While the Murray is in need of aid, rapidly, this bill is not about that. This bill is about holding back a recession. I am not sure how bringing forward $ 4($3?) billion will help jobs in the short run. Not even sure how it will help flows right now when there is no flow??

    Sorry, but he has put himself, and his current obsession, in front of the national interest.

    Just like the opposition has.

  105. So Tom R, it is better to spend $4bn on home insulation, as a recession preventer, than a similar amount on our river system? As I’ve pointed out ad nauseum, Victoria needs water infrastructure more than insulation, and there are mechanisms to create jobs and stimulate the economy that are at least equally effective.

    The insulation package is politically expedient, an easy one size fits all announcement. The government thought it would be easier to have a single program, because it would save having to negotiate with states/regions. They were wrong.

    They then set a totally unrealistic deadline for the parliament to deal with the package.

    The government have been equally responsible for the creation of this problem.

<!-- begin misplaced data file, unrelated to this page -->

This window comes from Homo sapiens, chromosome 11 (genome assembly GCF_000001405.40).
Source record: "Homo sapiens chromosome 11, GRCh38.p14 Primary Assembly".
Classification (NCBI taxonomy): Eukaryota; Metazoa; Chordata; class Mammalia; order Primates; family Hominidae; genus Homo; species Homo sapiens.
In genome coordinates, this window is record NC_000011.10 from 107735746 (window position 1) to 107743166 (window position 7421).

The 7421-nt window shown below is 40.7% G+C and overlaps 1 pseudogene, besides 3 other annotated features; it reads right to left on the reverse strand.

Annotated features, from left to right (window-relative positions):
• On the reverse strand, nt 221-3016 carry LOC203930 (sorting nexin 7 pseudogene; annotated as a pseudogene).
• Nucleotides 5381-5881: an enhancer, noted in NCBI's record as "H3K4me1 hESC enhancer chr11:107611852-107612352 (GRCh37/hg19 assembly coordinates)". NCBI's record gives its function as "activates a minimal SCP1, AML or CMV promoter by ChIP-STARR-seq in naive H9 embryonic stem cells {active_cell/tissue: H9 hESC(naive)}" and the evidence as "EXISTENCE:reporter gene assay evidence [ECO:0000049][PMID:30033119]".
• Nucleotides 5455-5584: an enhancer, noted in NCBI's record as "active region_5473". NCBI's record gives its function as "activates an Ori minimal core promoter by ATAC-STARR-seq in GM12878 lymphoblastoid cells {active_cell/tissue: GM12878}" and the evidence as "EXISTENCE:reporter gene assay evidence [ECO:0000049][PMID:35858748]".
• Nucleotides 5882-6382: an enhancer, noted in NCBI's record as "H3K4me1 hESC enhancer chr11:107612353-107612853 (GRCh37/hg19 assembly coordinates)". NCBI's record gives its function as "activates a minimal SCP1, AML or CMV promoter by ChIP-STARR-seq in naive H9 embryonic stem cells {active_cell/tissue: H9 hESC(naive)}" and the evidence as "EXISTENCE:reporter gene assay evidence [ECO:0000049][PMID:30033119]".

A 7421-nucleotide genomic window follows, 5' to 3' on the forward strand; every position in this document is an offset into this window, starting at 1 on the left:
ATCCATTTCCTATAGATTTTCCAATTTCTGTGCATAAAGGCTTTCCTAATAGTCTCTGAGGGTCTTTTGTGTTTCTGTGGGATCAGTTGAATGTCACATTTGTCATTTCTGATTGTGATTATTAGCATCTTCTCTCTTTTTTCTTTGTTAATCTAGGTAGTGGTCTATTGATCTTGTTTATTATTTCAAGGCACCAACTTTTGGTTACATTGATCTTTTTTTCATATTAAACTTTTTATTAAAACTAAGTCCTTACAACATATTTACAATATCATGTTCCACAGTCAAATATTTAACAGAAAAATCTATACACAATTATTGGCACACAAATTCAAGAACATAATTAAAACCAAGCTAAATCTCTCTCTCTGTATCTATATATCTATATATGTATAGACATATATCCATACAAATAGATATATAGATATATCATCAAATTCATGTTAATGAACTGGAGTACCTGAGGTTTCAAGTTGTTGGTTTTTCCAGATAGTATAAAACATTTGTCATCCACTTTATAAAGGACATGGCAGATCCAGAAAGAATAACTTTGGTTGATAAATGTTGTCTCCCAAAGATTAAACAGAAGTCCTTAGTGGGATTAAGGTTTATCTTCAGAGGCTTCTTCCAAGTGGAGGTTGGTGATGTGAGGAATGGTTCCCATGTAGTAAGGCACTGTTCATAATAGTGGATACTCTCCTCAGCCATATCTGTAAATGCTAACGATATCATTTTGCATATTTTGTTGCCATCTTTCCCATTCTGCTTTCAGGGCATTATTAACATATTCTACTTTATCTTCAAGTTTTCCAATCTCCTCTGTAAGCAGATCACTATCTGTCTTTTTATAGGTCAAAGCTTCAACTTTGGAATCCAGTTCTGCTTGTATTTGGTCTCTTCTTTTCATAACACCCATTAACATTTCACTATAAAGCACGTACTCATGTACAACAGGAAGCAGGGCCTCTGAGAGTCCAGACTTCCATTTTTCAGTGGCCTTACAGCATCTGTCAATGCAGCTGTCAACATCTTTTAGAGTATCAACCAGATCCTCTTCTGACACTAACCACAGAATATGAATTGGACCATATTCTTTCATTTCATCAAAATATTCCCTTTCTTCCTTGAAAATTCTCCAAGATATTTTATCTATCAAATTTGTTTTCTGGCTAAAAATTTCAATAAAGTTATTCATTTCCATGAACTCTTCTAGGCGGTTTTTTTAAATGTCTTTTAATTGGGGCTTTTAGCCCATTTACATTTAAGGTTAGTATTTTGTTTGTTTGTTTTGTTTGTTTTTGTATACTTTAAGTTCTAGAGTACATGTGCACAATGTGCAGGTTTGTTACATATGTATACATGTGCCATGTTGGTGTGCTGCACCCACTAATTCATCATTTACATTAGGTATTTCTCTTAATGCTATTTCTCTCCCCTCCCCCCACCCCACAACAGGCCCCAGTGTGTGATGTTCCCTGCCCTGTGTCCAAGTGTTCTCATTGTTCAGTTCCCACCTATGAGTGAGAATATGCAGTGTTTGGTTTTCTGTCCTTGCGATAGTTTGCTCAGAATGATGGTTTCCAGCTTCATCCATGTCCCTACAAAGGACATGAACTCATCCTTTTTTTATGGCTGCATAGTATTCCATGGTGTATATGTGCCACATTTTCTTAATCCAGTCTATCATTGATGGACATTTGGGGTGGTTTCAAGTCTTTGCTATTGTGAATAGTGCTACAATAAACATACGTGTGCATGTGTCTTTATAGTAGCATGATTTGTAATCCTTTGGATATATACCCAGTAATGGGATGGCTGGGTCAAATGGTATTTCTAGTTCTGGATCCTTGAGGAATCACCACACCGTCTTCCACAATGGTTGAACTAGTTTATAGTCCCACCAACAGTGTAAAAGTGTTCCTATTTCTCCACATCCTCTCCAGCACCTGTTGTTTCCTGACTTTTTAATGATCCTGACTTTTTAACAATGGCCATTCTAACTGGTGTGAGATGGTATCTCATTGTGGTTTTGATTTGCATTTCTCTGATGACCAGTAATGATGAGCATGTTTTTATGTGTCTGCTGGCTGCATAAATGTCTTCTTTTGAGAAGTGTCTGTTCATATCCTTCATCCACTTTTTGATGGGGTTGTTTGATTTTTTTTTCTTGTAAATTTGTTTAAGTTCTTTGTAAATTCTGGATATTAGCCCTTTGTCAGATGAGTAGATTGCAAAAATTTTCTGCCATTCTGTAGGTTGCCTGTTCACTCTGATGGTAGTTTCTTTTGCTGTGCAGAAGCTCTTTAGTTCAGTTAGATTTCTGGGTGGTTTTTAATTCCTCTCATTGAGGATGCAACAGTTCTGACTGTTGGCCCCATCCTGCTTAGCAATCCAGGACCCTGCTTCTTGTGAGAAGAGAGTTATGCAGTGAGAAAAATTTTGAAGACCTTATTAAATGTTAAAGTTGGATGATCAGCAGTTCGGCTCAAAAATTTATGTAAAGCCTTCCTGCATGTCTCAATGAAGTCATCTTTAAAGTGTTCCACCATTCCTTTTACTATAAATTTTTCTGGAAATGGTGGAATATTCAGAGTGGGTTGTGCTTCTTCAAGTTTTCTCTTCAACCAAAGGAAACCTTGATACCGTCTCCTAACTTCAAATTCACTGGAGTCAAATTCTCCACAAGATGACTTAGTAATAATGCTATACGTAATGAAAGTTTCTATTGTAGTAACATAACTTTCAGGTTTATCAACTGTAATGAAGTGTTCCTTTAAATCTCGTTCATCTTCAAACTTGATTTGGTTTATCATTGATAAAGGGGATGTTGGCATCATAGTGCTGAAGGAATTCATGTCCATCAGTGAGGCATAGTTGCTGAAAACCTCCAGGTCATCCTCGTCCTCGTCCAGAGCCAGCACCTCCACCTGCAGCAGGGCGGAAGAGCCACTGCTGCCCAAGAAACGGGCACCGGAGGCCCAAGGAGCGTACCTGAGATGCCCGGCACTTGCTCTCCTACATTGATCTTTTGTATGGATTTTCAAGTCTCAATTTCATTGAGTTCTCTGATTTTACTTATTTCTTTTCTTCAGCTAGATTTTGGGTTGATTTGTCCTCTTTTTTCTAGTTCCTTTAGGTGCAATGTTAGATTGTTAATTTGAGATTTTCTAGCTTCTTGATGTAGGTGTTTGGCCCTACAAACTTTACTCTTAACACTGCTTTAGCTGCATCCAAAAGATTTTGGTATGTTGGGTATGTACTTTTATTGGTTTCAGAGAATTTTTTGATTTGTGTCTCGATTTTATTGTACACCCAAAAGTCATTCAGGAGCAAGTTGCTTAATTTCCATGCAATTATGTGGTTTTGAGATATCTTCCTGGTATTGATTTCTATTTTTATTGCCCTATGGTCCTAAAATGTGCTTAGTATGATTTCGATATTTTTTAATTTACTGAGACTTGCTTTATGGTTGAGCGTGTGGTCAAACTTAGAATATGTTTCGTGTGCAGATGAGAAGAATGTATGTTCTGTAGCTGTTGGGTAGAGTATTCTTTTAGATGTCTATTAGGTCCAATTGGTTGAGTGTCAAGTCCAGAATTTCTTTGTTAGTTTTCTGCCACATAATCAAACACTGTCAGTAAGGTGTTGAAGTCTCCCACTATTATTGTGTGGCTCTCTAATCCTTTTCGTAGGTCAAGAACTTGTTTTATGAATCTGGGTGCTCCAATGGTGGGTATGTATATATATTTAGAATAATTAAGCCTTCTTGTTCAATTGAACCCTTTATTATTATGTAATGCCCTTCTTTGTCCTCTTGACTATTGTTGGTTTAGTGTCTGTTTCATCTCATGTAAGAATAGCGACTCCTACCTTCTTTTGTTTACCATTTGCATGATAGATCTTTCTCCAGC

106. Yes TomM, lets go and confue the issue with bringing state problems into this. The insulation was simple, needed, and provided the stimulus needed. As we have seen with water disputes, nothing happens quickly, and, while it would be ‘nice’ for this to happen, we are living in the real world here, and, this is for immediate action, not more bickering.

    And lets remember, the greens are happy with it, and they are the ones who have been pushing the Murray for years. What does X know more about it than them?

  107. There is one person really shitting himself at the moment and that’s Malcolm. Or at least that should be the case because if this farce continues Malcolm will be the ‘biggest loser’.